If the three T20Is were any indication, the ODI series promises to be a thrill-a-minute ride. England have built a reputation of going hard from the get-go in both white-ball formats, and India, who have traditionally been known to build their innings methodically before going big in the death overs, also took the all-out aggressive route in the T20I series. Whether or not they continue with this approach in the ODIs remains to be seen, but conditions should assist quick run-getting, with surfaces at The Oval usually among the flatter ones in England.
Both sides head into the series on the back of excellent ODI track records. England have lost just one of their last 10 ODIs and are fresh from amassing the highest ODI total in history against Netherlands. India, meanwhile, have won six of their last 10 games in the format, which includes a 3-0 sweep of West Indies at home earlier this year.
The last time India came to The Oval, they took a 2-1 lead in the Test series last year with Rohit Sharma scoring 127 in the second innings. Rohit will hope to create more happy memories here, as will his likely opening partner Shikhar Dhawan, who in five ODIs at this venue has scored 443 runs at an average of 110.75, with three centuries and a fifty. In a squad that is otherwise full of young up-and-comers who have also been in and around the T20 set-up, Dhawan is an established name who remains an important cog in India's 50-overs plans.
Jos Buttler's T20I captaincy debut did not quite go as planned, but with Ben Stokes, Jonny Bairstow and Joe Root back, England's batting line-up will be at full strength in the ODIs. But the bowling looks a little thin, particularly in the spin department. Matt Parkinson wasn't at his best in the T20I series, nor was Moeen Ali, and Livingstone's mix of offspin and legspin was carted for 74 runs in his five overs across the three games. If the ongoing heatwave in the UK causes the pitches to dry out, spin could play a significant role in the series - as could cutters and changes of pace from the quicker bowlers.
England WWWWW (last five completed ODIs, most recent first) India WWWLL
In the spotlight
Hardik Pandya last played an ODI nearly a year ago, and India will keep a close eye on how he manages his workload in the format. Injuries had minimised his bowling output for a significant length of time, but he seems to have turned a corner in the last few months, bowling regularly both in the IPL and in his T20I appearances. Most recently, he played a crucial role in the first T20I against England, taking four wickets and scoring a 33-ball 51. But while he's shown he can pull of his dual role with aplomb in T20 cricket, can he consistently bowl a full 10-over quota in ODIs?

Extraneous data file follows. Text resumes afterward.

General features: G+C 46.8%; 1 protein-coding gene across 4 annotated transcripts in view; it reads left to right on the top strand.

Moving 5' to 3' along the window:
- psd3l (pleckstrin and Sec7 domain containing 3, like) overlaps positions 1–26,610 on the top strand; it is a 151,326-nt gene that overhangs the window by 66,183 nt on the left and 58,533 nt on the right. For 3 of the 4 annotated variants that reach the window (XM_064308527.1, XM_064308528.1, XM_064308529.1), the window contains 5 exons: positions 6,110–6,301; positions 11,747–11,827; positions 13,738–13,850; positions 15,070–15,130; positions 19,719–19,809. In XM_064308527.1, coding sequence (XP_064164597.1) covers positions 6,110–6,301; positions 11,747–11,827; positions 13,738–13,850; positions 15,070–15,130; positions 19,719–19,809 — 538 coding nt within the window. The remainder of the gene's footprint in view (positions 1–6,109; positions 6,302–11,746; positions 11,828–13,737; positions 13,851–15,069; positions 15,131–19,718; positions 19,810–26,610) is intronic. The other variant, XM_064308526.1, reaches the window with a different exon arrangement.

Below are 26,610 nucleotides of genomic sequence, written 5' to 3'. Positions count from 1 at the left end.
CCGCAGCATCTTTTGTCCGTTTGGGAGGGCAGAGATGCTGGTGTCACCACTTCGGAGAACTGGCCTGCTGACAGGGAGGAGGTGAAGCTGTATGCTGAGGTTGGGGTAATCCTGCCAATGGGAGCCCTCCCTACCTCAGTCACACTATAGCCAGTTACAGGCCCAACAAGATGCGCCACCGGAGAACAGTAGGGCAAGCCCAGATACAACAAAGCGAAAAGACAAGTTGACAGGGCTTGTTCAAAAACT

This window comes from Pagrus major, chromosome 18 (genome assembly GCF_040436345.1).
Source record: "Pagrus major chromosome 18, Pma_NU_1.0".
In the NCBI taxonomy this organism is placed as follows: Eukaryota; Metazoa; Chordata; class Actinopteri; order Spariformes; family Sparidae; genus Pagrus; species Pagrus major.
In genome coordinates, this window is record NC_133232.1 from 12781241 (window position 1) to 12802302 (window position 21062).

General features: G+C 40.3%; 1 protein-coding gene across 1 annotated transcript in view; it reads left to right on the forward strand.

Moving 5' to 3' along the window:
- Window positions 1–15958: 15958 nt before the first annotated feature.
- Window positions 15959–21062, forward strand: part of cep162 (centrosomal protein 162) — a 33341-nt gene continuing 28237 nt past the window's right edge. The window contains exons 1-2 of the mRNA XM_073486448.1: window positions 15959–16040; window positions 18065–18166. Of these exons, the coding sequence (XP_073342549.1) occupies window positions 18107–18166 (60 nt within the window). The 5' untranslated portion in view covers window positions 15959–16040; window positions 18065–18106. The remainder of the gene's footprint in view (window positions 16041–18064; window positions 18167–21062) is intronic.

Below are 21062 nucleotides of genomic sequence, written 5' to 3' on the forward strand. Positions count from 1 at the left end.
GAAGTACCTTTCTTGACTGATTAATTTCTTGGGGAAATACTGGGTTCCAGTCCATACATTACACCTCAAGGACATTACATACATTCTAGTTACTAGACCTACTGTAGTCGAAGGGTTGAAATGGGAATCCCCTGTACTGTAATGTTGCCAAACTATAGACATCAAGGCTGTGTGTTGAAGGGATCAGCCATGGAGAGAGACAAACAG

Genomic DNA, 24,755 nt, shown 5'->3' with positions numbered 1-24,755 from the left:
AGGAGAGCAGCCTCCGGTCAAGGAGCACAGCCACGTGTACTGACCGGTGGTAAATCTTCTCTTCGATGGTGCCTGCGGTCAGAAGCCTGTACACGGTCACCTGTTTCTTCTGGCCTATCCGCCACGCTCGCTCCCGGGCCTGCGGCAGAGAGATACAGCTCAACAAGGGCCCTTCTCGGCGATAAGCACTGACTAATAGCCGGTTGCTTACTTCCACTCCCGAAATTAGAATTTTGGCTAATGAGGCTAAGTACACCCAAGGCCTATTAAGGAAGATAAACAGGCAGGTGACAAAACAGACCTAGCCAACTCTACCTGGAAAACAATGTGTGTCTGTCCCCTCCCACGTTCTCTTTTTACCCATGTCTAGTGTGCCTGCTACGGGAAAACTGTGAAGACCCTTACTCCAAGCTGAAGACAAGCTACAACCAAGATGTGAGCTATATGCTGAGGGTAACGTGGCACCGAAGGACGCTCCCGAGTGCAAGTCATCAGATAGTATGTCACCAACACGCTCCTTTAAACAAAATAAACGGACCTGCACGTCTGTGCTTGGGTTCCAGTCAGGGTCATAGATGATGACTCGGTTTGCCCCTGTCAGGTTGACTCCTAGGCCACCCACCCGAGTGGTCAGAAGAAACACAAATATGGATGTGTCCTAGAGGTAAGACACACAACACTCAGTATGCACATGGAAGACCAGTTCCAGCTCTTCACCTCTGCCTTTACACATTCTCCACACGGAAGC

With scores of 0, 4 and 18, Jos Buttler had a T20I series to forget. But the England captain is coming off a superb run in the ODI series against Netherlands, where he made 162* in 70 balls and 86* off 64 balls in his two innings. The moving ball troubled him considerably during the T20I series, but it's unlikely to be a factor when he resumes his middle-order role in the ODIs.
Suryakumar Yadav's sensational century in the third T20I could get him the nod over Shreyas Iyer, if India opt for four frontline bowlers and two allrounders. Jasprit Bumrah and Mohammed Shami are likely to lead the pace unit, with a toss-up between Prasidh Krishna and Mohammed Siraj for the third seamer's role. The former is likely to get the nod after a breakthrough series against the West Indies earlier this year. Yuzvendra Chahal will, in all probability, be the lone specialist spinner, with either Axar Patel or Ravindra Jadeja taking the spin-bowling allrounder's mantle.
India had an optional net session on the eve of the game, with only Ishan Kishan and Shikhar Dhawan as the specialist batters. Kishan had a long net session. Shardul Thakur, Siraj and Shami were the bowlers in attendance.
England's batting is set to be at full strength with Bairstow, Root and Stokes back in the white-ball mix. The composition of the seam attack will be an interesting question, with three left-arm quicks in contention in Sam Curran, David Willey and Reece Topley, with Brydon Carse's extra pace also in the mix.
England (probable): 1 Jason Roy, 2 Jonny Bairstow, 3 Joe Root, 4 Ben Stokes, 5 Jos Buttler (capt & wk), 6 Liam Livingstone, 7 Moeen Ali, 8 Sam Curran, 9 David Willey, 10 Brydon Carse/Reece Topley, 11 Matt Parkinson.
Pitch and conditions
There was a greenish tinge to the surface at The Oval on the eve of the match, but that might not translate to a lot of help for the seamers given the heatwave that's going around. The temperature is expected to touch the 30-degree mark on the Celsius scale, but batting - and running between the wickets - might become easier later in the evening, under lights. There could be some assistance for the spinners too.
Stats and Trivia
David Willey and Sam Curran shared nine wickets in the last ODI played at The Oval, against Sri Lanka last year.
Joe Root has the most runs at the Oval among active cricketers. He has scored 548 runs in 10 innings here, at an average of 68.50 with five fifties and a ton.
Rohit Sharma has seven centuries in 24 ODI innings in England, the most by any visiting batter. He has scored 1335 runs at an average of 66.75 in the country.